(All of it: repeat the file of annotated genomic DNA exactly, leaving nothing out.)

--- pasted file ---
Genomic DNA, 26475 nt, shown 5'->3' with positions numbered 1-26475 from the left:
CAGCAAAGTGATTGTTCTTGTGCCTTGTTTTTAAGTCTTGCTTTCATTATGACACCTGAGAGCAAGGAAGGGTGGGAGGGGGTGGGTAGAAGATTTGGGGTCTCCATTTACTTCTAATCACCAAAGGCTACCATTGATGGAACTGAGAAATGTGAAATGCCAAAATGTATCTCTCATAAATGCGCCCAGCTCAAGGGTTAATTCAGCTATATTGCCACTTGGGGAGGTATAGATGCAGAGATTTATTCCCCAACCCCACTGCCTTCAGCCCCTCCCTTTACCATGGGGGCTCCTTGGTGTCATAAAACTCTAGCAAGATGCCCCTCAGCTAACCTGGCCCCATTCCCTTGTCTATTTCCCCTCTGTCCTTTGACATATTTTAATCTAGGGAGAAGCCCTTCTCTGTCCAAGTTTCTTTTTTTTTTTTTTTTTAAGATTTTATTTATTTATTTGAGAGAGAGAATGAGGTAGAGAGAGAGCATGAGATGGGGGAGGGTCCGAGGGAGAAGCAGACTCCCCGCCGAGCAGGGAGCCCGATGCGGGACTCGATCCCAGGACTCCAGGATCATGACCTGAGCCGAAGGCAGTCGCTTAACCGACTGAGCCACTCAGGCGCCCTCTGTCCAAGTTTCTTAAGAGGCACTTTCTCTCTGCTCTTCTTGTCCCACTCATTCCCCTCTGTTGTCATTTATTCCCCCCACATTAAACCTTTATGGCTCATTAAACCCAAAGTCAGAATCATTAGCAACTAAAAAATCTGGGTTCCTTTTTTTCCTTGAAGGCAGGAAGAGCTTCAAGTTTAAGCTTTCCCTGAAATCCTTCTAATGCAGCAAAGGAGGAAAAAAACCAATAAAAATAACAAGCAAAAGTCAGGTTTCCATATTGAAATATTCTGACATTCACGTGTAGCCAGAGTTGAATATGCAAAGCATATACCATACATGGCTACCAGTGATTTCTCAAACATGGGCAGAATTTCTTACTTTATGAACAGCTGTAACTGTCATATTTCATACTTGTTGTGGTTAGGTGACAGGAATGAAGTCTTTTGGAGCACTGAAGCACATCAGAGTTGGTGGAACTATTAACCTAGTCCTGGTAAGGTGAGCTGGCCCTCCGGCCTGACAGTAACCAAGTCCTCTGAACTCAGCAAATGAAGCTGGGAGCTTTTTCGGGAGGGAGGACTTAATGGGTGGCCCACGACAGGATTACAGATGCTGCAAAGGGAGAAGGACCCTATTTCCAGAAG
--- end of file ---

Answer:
Genomic DNA, 26475 nt, shown 5'->3' with positions numbered 1-26475 from the left:
CAGCAAAGTGATTGTTCTTGTGCCTTGTTTTTAAGTCTTGCTTTCATTATGACACCTGAGAGCAAGGAAGGGTGGGAGGGGGTGGGTAGAAGATTTGGGGTCTCCATTTACTTCTAATCACCAAAGGCTACCATTGATGGAACTGAGAAATGTGAAATGCCAAAATGTATCTCTCATAAATGCGCCCAGCTCAAGGGTTAATTCAGCTATATTGCCACTTGGGGAGGTATAGATGCAGAGATTTATTCCCCAACCCCACTGCCTTCAGCCCCTCCCTTTACCATGGGGGCTCCTTGGTGTCATAAAACTCTAGCAAGATGCCCCTCAGCTAACCTGGCCCCATTCCCTTGTCTATTTCCCCTCTGTCCTTTGACATATTTTAATCTAGGGAGAAGCCCTTCTCTGTCCAAGTTTCTTTTTTTTTTTTTTTTTAAGATTTTATTTATTTATTTGAGAGAGAGAATGAGGTAGAGAGAGAGCATGAGATGGGGGAGGGTCCGAGGGAGAAGCAGACTCCCCGCCGAGCAGGGAGCCCGATGCGGGACTCGATCCCAGGACTCCAGGATCATGACCTGAGCCGAAGGCAGTCGCTTAACCGACTGAGCCACTCAGGCGCCCTCTGTCCAAGTTTCTTAAGAGGCACTTTCTCTCTGCTCTTCTTGTCCCACTCATTCCCCTCTGTTGTCATTTATTCCCCCCACATTAAACCTTTATGGCTCATTAAACCCAAAGTCAGAATCATTAGCAACTAAAAAATCTGGGTTCCTTTTTTTCCTTGAAGGCAGGAAGAGCTTCAAGTTTAAGCTTTCCCTGAAATCCTTCTAATGCAGCAAAGGAGGAAAAAAACCAATAAAAATAACAAGCAAAAGTCAGGTTTCCATATTGAAATATTCTGACATTCACGTGTAGCCAGAGTTGAATATGCAAAGCATATACCATACATGGCTACCAGTGATTTCTCAAACATGGGCAGAATTTCTTACTTTATGAACAGCTGTAACTGTCATATTTCATACTTGTTGTGGTTAGGTGACAGGAATGAAGTCTTTTGGAGCACTGAAGCACATCAGAGTTGGTGGAACTATTAACCTAGTCCTGGTAAGGTGAGCTGGCCCTCCGGCCTGACAGTAACCAAGTCCTCTGAACTCAGCAAATGAAGCTGGGAGCTTTTTCGGGAGGGAGGACTTAATGGGTGGCCCACGACAGGATTACAGATGCTGCAAAGGGAGAAGGACCCTATTTCCAGAAG